Traditional iron traps create poaching scare in 29 tiger reserves: NTCA
Traditional way of catching tigers in wild – through snares – is back and has caught the forest department officials off-guard.delhi Updated: May 03, 2012 21:39 IST
Traditional way of catching tigers in wild – through snares – is back and has caught the forest department officials off-guard.
In just three months over 80 traps and snares have been recovered in two tigers reserves in Karnataka --- Bandipur and Nagarhole. Over 30 have been found in and around tiger areas in Uttarakhand and about 40 in Madhya Pradesh.
Wildlife poachers have been traditionally using snares and traps to hunt animals including tigers. But, fire-arms and poison was replacing the traditional method, which had seen a sudden return.
The apparent reason is the increasing demand of clean tiger skins and body parts in the international wildlife smuggling network. A firearms leaves a black spot on the skin and poison leads to change in colour of the skin and body parts. That does not happen in case of snares as a wild animal turns immobile and dies a slow death because of bleeding.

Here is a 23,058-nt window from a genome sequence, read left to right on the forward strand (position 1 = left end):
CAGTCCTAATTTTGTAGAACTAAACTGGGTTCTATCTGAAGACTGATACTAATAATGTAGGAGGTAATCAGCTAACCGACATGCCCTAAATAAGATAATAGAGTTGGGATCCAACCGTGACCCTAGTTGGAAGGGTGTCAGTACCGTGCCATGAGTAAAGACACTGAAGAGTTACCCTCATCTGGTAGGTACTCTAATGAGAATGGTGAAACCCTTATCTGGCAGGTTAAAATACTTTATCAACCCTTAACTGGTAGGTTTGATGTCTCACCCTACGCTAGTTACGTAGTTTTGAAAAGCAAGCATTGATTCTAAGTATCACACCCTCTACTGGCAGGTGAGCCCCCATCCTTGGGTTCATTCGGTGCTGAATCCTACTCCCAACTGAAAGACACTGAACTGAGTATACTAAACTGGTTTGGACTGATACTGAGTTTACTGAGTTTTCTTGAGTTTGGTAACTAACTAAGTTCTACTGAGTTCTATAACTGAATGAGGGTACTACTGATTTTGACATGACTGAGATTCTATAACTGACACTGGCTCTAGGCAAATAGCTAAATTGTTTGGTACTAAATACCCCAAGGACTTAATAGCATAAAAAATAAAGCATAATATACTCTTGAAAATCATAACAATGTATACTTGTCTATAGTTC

The tiger watchdog, the National Tiger Conservation Authority (NTCA), found that many wandering gangs were targeting tigers using snares and iron traps across 10 states in India. “The situation is serious and calls for urgent action to step up protection in tiger reserves,” said an advisory issued by NTCA member secretary Rajesh Gopal.
The field directors of 41 tiger reserves in India had been instructed to deploy special anti-poaching squads to patrol the reserves and look for snares and traps. They have been instructed to complete the exercise within a fortnight.
The NTCA has also said that forest guards should keep a track of tigers and their cubs, straying out of the tiger reserves as they could fall prey to poachers. Another location to keep vigil are the water-bodies, which tigers frequent.
The authority had also received intelligence reports that many gangs had visited villages around tiger reserves in the recent past to examine the possibility of killing a tiger. As many as 29 tiger reserves had been identified as potential threat from poachers. “We have instructed the forest departments to conduct a special exercise in these reserves,” Gopal said.